Israeli Cyber Startup Senpai Helped Malaysia’s Corrupt Leader Spy on Opposition
Documents submitted to an Israeli court revealed Senpai’s methods of operation and its ties to questionable regimes, including its $1.5 million deal to supply Malaysia’s intelligence agency with surveillance tools to be used on civilians
Tomer Ganon and Hagar Ravet
In May 2018, Malaysia faced an especially turbulent election. The Muslim country’s veteran ruling party—led by the allegedly corrupt Prime Minister Najib Razak—was gasping for air.
During the campaign, no less than 2,300 candidates were attempting to dethrone Najib, who, throughout his 10-year reign, had rolled back human rights in the country, persecuted minority religious groups and members of the LGBTQ community, diminished free speech, and limited the freedom of the press. Najib was also accused of embezzling billions in state funds, and he and his family members were known for their lavish, eye-popping lifestyle.
The pressure felt by Najib’s party, the United Malays National Organisation (UMNO), was so immense that, just over a month before the election, the Malaysian government signed a deal to acquire a system that allowed it to gather information and analyze data on civilian activity. The system was meant to be used by Malaysian intelligence agency the Special Branch (SB) to surveil political activists for the opposition, according to court documents obtained and reviewed by Calcalist. The company that developed and supplied the system to the Malaysian government was Senpai Technologies Ltd., a small Israeli cybersecurity startup. The deal was signed in April 2018 with a price tag of $1.5 million and received the code name “Project Magnum.” Since Israel and Malaysia have no official diplomatic relations, the deal was signed through a Cypriot conduit company called Kohai Corp. Ltd., founded by two Senpai shareholders for the sole purpose of serving as a front for such deals. The Malaysian government’s plans for Senpai’s system were not kept secret from the company and its use for “political investigations״ is specifically mentioned in internal email correspondence. Malaysia was not Senpai’s only controversial potential client and, according to documents reviewed by Calcalist, it had previously negotiated a deal to sell its services to the Sultanate of Oman on the southeastern coast of the Arabian Peninsula, which also has no diplomatic ties to Israel.
Najib’s govt paid Israeli firm Senpai US$1.5 mil to spy on PH, says reportBy FocusM | 27 minutes ago | Mainstream
The government of former prime minister Datuk Seri Najib Razak signed a US$1.5 mil (RM6.5 mil) deal in April 2018 with Israeli firm Senpai Technologies Ltd to surveil the movements of Pakatan Harapan, according to court documents sighted by tech news site Calcalist.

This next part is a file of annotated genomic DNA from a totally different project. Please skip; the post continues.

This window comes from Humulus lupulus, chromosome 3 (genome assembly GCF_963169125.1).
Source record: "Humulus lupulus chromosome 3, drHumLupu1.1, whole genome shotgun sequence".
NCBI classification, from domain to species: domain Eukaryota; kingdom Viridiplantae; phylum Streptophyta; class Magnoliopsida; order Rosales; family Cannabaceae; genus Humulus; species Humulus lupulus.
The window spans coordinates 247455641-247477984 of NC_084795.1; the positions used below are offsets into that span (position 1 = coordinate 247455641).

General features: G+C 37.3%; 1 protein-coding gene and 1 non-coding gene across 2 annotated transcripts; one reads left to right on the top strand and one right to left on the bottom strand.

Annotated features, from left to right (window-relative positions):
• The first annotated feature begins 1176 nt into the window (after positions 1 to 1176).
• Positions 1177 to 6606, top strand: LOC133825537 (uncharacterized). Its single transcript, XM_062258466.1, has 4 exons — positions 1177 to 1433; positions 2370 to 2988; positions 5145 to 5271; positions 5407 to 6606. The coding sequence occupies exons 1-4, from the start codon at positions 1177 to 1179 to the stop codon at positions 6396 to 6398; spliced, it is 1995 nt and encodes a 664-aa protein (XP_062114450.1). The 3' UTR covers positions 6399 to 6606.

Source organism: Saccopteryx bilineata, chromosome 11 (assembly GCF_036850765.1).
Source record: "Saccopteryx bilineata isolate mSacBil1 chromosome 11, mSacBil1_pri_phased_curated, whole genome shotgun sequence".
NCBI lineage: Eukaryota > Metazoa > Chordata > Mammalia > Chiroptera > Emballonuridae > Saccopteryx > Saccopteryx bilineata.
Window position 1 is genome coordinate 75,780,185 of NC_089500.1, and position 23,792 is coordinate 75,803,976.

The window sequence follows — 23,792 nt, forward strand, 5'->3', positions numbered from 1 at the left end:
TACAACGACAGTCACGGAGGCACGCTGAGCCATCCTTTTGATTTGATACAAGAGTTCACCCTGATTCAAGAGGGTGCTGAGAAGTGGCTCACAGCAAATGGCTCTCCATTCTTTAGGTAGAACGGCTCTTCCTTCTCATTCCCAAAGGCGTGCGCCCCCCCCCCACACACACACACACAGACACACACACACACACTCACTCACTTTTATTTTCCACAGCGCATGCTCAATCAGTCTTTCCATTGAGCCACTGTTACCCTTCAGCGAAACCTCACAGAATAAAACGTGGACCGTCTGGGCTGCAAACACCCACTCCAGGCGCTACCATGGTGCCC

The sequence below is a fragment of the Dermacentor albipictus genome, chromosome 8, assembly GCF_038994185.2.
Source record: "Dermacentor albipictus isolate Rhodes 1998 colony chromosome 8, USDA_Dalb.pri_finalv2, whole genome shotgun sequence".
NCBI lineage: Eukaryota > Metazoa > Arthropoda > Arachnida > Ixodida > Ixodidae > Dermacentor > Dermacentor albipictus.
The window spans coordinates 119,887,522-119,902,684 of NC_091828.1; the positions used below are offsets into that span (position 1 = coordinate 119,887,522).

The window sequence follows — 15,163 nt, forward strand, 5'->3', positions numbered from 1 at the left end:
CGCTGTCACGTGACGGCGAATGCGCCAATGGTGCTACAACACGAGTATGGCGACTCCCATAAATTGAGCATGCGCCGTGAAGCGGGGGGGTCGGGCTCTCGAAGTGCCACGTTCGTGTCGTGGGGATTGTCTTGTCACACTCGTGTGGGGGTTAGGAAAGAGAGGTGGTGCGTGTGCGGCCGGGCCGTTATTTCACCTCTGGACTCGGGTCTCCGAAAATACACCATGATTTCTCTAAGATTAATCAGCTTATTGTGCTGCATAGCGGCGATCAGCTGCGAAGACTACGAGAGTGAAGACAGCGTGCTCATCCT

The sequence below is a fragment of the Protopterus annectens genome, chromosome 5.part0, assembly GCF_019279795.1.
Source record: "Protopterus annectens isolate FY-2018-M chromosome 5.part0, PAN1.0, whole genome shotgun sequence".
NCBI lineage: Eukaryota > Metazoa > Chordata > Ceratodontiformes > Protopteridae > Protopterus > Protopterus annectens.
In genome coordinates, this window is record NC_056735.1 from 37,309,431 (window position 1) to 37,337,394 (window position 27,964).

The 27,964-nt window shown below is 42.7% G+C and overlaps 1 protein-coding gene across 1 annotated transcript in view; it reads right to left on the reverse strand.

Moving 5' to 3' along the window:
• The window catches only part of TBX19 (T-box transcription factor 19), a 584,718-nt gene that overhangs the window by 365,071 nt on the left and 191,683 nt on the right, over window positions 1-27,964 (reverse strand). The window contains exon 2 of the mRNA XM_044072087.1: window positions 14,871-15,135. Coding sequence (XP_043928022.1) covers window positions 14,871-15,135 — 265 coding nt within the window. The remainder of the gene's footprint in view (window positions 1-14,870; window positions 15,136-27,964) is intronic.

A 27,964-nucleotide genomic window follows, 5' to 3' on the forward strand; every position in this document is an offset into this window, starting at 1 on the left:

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Research & Development company, which offers a range of Cyber Intelligence Solutions for the Government &Business sector
SENPAI is a consulting, Research & Development company which offers a wide range of Cyber Intelligence & Tailor-made Security solutions for the government and business sector. Out solutions are designed to enable these organizations to effectively gather unique, high value, Actionable intelligence regarding their subject of interest, and hot topics across the surface of the Internet and the Dark web. SENPAI was founded by experienced visionaries, business & technology leaders with vast experience in both technical and operational aspects of intelligence gathering, and intelligence systems, based on which we invest substantial efforts to address today’s ever-changing challenges.
Report: Israeli cyber startup helped Najib spy on opposition in 2018
Published 10:42 am
Modified 12:08 pm
Court documents in Israel have allegedly revealed that cyber startup company Senpai Technologies signed a US$1.5 million (RM6.5 million) deal to supply Malaysia’s Special Branch with surveillance tools that were used to help former prime minister Najib Abdul Razak maintain surveillance on his political opposition in the run-up to the 14th general election.
According to a report by Isreal’s technology news site “CTech”, the Malaysian government signed a deal to acquire a system that allowed it to gather information and analyse data on civilian activity.
The system was meant to be used by the Malaysian intelligence agency the Special Branch (SB) to surveil opposition political activists, according to court documents obtained and reviewed by Calcalist, Israel’s leading financial daily.
The company that developed and supplied the system was Senpai Technologies Ltd, a small Israeli cybersecurity startup which signed the deal in April 2018, just a month before Najib led BN to its first-ever defeat.
The deal, which carried a price tag of US$1.5 million, was carried out under the code name “Project Magnum.”
As Israel and Malaysia have no official diplomatic ties, the deal was signed through a Cypriot conduit company called Kohai Corp Ltd which was founded by two of Senpai’s shareholders allegedly for the sole purpose of serving as a front for such deals.
According to the documents, Najib’s BN government’s plans for Senpai’s system were not kept secret from the company and its use for “political investigations״ is specifically mentioned in internal e-mail correspondence.
Senpai, which was founded in 2015, has since frozen activities amidst bankruptcy filings and lawsuits between its founding members.